When it comes to winter outdoor snacking, a little extra weight in the backpack is worth its weight in gold at the end of a long ski, snowshoe or hike.
“My motto, I say is that it’s always worth carrying a little extra weight for a better meal or snack in the backcountry,” outdoor enthusiast, Annalise Klingbeil told CBC’s Andrew Brown.
“I’m not one of those people who’s weighing everything in my pack. I’m totally fine carrying a few extra pounds if it means an extra delicious snack or several snacks at the summit.”
Klingbeil, who co-hosts the outdoor adventure newsletter Go Outside with her twin sister Cailynn, has always been a proponent of bringing a bit more for the sake of comfort.
Cailynn, on the other hand, leans toward simple pack items like fig newtons — which she says do not freeze in the winter. She calls Annalise’s snacking style “backcountry fancy.”
“I don’t quite go all out like Annalise does, but because I do spend quite a bit of time outside with her, I do see her ways, and she’s always very happy at the summit when she is enjoying all of her snacks.”
But for both sisters, the key is to get in the habit of making it easier to head outdoors — from the routes, the gear, the layers of clothing and snacks.
“Something that I like to do to make it easy is I have a specific spot in my pantry, and I put a lot of the treats that I like eating when I’m skiing or hiking,” Annalise said.
“That way I don’t need a specific trip to the grocery store. I can just go to my pantry and I can grab a couple different things and put them in my bag and I’m good to go.”
Her favourite treats include miso soup, dehydrated cheese or Moon Cheese, dried fruits, her own homemade trail mix and gummy bears (Tip: keep them in an inside pocket), as well as dehydrated meals for longer backcountry trips.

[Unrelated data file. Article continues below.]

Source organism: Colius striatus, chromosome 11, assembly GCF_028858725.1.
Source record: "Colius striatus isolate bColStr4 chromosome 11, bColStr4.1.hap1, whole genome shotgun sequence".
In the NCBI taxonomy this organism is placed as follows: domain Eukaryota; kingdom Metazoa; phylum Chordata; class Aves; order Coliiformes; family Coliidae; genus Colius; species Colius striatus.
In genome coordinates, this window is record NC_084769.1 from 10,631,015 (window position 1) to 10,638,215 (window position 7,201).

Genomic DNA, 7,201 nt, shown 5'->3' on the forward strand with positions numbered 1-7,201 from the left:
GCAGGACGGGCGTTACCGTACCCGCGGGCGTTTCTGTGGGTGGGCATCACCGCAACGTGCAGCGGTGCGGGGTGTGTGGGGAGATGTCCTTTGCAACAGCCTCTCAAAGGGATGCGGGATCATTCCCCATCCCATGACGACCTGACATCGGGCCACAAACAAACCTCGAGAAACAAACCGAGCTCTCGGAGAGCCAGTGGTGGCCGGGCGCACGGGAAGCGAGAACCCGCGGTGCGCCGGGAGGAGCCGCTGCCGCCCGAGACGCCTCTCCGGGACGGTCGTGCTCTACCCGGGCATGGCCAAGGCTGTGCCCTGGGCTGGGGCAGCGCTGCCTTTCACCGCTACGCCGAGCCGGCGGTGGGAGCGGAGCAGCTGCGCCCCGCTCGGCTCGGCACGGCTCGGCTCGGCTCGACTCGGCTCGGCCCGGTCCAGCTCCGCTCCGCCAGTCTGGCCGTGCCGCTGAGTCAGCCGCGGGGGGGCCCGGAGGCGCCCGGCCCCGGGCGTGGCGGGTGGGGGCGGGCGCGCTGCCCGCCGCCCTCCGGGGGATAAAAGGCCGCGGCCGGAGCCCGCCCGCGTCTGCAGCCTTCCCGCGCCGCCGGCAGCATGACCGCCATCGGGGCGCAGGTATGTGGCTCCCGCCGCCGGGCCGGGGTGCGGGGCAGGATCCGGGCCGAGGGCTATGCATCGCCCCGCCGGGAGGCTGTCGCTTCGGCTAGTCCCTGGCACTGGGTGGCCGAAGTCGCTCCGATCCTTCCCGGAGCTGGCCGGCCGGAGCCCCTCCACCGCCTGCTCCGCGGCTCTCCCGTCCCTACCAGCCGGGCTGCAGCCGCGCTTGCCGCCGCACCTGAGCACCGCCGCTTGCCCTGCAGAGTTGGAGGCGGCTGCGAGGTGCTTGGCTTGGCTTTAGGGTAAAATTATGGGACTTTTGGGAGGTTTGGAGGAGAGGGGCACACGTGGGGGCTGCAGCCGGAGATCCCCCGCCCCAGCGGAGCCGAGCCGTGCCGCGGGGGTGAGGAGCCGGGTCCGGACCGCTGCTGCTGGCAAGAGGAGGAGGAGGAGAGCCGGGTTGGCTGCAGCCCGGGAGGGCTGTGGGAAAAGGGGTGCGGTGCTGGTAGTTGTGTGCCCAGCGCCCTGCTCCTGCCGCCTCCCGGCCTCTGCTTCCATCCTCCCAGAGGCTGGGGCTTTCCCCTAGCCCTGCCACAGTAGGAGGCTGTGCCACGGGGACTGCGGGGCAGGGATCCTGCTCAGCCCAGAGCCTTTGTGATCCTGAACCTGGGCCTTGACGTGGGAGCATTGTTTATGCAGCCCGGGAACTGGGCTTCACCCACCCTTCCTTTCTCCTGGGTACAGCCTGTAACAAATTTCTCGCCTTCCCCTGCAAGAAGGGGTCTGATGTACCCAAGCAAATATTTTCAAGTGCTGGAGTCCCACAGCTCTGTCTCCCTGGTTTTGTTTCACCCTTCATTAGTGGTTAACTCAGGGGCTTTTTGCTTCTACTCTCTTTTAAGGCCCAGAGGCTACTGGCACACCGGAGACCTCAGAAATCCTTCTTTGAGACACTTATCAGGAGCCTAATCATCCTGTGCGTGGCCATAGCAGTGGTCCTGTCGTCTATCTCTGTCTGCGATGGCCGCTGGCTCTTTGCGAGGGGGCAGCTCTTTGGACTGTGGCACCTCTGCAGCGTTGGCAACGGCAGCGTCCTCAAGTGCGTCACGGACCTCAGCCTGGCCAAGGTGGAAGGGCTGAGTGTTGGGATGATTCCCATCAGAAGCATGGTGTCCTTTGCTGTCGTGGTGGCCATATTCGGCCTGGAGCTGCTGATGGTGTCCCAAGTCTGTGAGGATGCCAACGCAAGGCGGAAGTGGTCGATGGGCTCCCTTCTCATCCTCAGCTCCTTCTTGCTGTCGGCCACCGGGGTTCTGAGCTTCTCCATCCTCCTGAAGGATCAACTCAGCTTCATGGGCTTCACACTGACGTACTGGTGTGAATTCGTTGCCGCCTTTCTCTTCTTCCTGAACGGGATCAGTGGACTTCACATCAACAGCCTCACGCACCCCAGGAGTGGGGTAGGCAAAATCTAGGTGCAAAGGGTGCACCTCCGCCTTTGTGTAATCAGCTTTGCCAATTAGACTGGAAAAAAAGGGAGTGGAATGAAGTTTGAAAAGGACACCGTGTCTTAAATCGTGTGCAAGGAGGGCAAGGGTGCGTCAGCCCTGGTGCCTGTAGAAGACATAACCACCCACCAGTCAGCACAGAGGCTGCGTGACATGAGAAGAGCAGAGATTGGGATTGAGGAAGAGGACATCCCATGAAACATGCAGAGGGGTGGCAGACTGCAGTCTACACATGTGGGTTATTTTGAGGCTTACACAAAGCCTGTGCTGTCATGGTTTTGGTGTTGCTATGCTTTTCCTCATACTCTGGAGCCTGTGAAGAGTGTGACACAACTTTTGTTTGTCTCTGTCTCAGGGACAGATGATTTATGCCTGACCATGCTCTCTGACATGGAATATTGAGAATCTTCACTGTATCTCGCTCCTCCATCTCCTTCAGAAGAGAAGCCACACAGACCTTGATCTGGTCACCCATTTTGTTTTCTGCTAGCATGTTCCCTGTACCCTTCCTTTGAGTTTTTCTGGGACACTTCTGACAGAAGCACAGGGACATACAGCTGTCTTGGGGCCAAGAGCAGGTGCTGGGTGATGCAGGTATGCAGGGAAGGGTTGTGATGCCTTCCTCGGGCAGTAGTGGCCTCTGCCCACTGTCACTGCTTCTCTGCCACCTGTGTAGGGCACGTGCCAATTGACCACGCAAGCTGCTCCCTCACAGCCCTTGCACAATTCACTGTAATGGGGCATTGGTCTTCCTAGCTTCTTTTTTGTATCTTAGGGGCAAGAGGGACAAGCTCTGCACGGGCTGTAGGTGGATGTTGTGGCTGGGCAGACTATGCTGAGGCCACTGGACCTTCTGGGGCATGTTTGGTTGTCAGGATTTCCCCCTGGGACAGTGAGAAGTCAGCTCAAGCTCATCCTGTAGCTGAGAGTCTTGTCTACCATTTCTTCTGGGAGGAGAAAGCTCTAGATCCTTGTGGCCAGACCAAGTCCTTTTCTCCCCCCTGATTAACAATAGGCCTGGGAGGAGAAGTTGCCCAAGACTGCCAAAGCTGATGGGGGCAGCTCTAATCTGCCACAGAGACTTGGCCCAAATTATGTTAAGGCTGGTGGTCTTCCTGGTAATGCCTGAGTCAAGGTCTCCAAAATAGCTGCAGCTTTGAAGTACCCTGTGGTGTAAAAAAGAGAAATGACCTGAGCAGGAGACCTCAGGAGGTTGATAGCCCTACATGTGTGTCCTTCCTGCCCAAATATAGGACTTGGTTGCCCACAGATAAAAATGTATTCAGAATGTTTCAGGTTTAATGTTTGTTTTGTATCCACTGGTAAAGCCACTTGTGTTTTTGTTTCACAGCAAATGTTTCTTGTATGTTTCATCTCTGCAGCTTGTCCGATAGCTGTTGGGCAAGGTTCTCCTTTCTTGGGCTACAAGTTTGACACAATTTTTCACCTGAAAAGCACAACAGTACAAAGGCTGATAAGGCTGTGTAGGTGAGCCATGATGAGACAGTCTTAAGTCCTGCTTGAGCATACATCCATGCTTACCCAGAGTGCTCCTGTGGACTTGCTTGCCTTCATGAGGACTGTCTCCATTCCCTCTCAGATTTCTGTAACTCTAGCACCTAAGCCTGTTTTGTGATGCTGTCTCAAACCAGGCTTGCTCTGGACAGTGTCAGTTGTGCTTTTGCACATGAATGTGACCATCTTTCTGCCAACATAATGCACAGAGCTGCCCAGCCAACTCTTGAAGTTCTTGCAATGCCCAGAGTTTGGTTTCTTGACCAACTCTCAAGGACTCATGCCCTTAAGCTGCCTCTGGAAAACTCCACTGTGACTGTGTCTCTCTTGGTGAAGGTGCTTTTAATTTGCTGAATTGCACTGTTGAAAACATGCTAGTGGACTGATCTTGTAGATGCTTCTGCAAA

The sisters say one of the most important things when the weather is cold is snacks that let you keep moving.
“I’m not a big sandwich fan, or things that involve a lot of sitting and unpacking,” Annalise said.
“I like to just shove some snacks in my face while I have my skis on and I’m adjusting layers and keep going. I get cold really easily so I’m not big on sitting and staying still for a meal.”
Cailynn, who headed out for some skiing in last week’s polar vortex, said her layers are the key to snacking and staying warm.
“I keep all my layers on, sometimes I add even more layers if I’m stopping,” she said.
“Yesterday I was able to keep mitts on and still open snack bags and have a warm drink. We had miso soup yesterday which was great and just short and sweet. Not stopping for a long time but making lots of little stops.”
The sisters both recommend fuelling up on breakfast in the car on the way to the outdoor activity, and keeping a snack and water (in an insulated container) for the trip home.
For more tips on outdoor adventure snacks, clothing layers and suggested local trails, check out the newsletter Go Outside.